Vegetable Oil as a Source of Calories

Vegetable oil may be fed to horses at the proper rates for the purpose of increasing calorie density for maintaining weight or energy levels. However, since the horse does not have a gall bladder he is unable to digest large amounts of oil in the small intestine. Oil given in excess amounts at one time causes the feed material to rapidly move through the G.I. tract resulting in loose stools and less absorption of the vitamins and minerals in the ceacum and large intestine. Under these conditions many nutrients could be adversely affected.

There should be no problem in using one cup of oil per 1,000 pounds of body weight per day when mixed evenly with the regular diet of the horse. Horses have been given much more vegetable oil than the one cup recommendation with no apparent adverse effects provided the feeding level has been built up over a period of weeks rather than days. The possible explanation of the horse adapting to the excess oil is that the micro organisms in the ceacum and large intestine “learn”, over a period of time, to digest the excess oil passed from the small intestine and convert the oil to a source of energy.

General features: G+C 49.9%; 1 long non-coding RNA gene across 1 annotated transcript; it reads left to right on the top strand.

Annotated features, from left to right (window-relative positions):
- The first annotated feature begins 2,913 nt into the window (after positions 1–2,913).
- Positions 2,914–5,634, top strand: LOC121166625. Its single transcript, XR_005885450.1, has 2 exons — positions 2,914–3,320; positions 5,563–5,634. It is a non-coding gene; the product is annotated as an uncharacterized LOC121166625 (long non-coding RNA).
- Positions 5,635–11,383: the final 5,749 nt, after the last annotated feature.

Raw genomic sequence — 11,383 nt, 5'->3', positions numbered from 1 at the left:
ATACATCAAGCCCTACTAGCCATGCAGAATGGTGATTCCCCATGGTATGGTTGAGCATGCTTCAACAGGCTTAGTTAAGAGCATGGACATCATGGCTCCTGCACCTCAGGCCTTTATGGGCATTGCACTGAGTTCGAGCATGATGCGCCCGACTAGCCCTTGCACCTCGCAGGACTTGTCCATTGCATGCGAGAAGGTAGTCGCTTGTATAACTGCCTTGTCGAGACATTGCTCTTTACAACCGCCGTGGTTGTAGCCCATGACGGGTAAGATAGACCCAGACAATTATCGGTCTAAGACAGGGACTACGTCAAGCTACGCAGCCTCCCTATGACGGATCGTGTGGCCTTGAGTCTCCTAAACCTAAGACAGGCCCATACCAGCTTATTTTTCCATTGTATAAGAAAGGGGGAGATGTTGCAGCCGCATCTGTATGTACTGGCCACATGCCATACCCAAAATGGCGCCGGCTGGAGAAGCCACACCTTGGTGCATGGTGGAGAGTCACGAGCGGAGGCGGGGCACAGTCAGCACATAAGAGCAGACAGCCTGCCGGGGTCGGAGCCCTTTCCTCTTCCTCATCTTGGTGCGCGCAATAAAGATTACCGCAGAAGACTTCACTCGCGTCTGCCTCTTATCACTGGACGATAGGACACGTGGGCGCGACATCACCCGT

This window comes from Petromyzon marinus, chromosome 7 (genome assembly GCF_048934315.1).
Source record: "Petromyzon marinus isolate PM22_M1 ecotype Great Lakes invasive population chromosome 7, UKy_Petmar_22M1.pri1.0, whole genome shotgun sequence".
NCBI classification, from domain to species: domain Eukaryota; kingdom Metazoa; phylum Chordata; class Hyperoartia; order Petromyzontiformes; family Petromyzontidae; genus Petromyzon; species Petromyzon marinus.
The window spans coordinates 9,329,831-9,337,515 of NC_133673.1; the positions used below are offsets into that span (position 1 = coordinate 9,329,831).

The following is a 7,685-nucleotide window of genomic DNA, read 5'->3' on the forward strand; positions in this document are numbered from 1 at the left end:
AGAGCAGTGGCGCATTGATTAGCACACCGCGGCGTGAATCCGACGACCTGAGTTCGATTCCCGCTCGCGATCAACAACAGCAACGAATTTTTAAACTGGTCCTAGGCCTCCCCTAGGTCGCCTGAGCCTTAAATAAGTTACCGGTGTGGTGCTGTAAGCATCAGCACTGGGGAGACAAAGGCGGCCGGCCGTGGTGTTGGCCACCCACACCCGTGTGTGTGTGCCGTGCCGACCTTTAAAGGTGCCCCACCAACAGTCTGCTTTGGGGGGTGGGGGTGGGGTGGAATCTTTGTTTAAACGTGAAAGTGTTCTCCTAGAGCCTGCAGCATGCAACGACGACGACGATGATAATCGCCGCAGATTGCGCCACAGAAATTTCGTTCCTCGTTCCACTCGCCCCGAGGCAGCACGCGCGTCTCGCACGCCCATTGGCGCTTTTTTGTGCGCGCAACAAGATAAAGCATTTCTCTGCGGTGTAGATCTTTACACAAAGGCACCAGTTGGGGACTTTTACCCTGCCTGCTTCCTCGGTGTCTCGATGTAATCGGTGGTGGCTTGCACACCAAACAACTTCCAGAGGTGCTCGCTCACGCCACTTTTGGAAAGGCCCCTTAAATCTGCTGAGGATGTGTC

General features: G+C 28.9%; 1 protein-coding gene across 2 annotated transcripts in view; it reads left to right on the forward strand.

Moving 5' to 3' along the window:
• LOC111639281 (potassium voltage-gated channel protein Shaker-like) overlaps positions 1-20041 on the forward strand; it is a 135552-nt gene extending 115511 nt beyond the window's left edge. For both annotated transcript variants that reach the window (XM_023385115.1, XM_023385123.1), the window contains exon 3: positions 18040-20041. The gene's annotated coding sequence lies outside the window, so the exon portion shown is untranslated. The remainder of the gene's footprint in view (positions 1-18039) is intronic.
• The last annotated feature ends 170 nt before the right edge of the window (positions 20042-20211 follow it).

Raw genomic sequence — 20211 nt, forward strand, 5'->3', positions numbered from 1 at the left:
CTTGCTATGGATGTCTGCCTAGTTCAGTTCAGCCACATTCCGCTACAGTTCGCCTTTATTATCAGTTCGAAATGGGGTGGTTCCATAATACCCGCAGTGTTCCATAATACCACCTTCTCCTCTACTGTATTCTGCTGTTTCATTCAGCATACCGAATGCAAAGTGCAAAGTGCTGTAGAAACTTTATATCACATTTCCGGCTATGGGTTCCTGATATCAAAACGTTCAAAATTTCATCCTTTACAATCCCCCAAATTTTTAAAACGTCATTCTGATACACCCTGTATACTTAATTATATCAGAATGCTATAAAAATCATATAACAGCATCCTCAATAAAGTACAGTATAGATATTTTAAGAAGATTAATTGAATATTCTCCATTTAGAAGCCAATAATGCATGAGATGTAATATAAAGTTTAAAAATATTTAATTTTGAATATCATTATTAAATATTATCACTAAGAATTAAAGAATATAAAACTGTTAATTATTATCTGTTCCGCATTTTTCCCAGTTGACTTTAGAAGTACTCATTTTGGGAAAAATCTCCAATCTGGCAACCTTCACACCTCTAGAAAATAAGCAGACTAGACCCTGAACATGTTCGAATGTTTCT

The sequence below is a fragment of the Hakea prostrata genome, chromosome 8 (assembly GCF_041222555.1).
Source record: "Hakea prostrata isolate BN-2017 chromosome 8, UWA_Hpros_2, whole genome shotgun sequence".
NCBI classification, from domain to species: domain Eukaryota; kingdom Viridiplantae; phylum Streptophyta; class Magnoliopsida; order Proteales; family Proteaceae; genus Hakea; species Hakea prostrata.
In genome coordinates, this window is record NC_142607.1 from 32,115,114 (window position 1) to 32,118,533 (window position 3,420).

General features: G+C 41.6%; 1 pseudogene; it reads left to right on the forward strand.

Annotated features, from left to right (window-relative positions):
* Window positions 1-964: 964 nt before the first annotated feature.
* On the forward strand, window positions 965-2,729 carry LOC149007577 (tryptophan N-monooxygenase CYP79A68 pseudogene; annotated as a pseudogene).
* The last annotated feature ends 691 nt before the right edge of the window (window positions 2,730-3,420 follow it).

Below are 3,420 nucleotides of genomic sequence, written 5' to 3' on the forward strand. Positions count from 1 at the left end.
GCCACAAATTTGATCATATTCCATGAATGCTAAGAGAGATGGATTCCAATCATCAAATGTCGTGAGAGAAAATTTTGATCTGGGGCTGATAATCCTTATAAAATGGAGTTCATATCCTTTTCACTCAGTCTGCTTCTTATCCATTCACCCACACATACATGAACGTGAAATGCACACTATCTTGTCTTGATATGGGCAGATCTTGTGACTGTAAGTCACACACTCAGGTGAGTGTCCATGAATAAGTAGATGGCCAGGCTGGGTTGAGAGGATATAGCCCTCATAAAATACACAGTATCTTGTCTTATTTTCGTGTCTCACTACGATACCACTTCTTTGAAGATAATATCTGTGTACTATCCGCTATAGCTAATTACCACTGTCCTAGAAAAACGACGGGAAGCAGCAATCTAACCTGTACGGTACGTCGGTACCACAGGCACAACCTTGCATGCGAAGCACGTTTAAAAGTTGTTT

J. Frank Gravlee, DVM, MS, CNS
Founder of Life Data Labs, Inc.
Developer of Farrier’s Formula®